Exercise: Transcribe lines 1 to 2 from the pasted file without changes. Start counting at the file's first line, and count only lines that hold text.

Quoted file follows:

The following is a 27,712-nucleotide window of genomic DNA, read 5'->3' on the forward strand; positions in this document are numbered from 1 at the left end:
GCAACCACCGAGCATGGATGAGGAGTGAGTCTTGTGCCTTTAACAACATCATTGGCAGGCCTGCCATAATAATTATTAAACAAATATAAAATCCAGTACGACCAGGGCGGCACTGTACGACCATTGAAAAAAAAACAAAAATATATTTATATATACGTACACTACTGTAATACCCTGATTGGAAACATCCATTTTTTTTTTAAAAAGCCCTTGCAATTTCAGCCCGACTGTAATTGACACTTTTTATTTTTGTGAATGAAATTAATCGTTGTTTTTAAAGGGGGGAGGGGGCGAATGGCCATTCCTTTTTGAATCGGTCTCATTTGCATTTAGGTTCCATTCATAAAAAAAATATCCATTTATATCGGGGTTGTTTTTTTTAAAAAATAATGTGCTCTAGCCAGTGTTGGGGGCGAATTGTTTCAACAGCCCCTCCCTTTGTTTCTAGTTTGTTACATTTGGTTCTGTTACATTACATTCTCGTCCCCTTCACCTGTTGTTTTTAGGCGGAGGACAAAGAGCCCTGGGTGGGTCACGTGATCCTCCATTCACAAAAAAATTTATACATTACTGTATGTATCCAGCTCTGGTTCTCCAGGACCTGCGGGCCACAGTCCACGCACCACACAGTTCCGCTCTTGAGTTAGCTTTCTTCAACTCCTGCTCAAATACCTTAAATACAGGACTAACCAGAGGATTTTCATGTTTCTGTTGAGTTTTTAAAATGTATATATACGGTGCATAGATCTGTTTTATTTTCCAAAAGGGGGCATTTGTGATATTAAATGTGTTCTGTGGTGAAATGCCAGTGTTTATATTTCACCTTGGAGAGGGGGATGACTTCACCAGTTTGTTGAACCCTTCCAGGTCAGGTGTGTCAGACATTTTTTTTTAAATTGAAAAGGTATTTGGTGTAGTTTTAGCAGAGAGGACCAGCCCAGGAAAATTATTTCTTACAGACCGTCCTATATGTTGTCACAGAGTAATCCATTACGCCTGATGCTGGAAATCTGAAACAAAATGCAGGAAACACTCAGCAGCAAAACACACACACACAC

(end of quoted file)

The following is a 27,712-nucleotide window of genomic DNA, read 5'->3' on the forward strand; positions in this document are numbered from 1 at the left end:
GCAACCACCGAGCATGGATGAGGAGTGAGTCTTGTGCCTTTAACAACATCATTGGCAGGCCTGCCATAATAATTATTAAACAAATATAAAATCCAGTACGACCAGGGCGGCACTGTACGACCATTGAAAAAAAAACAAAAATATATTTATATATACGTACACTACTGTAATACCCTGATTGGAAACATCCATTTTTTTTTTAAAAAGCCCTTGCAATTTCAGCCCGACTGTAATTGACACTTTTTATTTTTGTGAATGAAATTAATCGTTGTTTTTAAAGGGGGGAGGGGGCGAATGGCCATTCCTTTTTGAATCGGTCTCATTTGCATTTAGGTTCCATTCATAAAAAAAATATCCATTTATATCGGGGTTGTTTTTTTTAAAAAATAATGTGCTCTAGCCAGTGTTGGGGGCGAATTGTTTCAACAGCCCCTCCCTTTGTTTCTAGTTTGTTACATTTGGTTCTGTTACATTACATTCTCGTCCCCTTCACCTGTTGTTTTTAGGCGGAGGACAAAGAGCCCTGGGTGGGTCACGTGATCCTCCATTCACAAAAAAATTTATACATTACTGTATGTATCCAGCTCTGGTTCTCCAGGACCTGCGGGCCACAGTCCACGCACCACACAGTTCCGCTCTTGAGTTAGCTTTCTTCAACTCCTGCTCAAATACCTTAAATACAGGACTAACCAGAGGATTTTCATGTTTCTGTTGAGTTTTTAAAATGTATATATACGGTGCATAGATCTGTTTTATTTTCCAAAAGGGGGCATTTGTGATATTAAATGTGTTCTGTGGTGAAATGCCAGTGTTTATATTTCACCTTGGAGAGGGGGATGACTTCACCAGTTTGTTGAACCCTTCCAGGTCAGGTGTGTCAGACATTTTTTTTTAAATTGAAAAGGTATTTGGTGTAGTTTTAGCAGAGAGGACCAGCCCAGGAAAATTATTTCTTACAGACCGTCCTATATGTTGTCACAGAGTAATCCATTACGCCTGATGCTGGAAATCTGAAACAAAATGCAGGAAACACTCAGCAGCAAAACACACACACACAC